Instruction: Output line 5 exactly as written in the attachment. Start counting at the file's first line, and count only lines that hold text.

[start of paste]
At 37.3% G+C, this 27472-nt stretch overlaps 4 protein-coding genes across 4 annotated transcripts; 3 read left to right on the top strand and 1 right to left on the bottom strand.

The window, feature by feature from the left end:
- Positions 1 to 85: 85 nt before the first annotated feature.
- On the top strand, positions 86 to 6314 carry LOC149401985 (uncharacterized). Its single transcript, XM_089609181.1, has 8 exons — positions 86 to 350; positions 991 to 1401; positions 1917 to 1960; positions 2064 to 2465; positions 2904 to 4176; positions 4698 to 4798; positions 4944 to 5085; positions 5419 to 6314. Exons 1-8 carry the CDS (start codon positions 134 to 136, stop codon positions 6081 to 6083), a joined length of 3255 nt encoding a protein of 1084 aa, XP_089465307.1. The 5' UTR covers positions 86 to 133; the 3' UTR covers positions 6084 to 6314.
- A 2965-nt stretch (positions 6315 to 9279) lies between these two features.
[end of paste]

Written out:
- A 2965-nt stretch (positions 6315 to 9279) lies between these two features.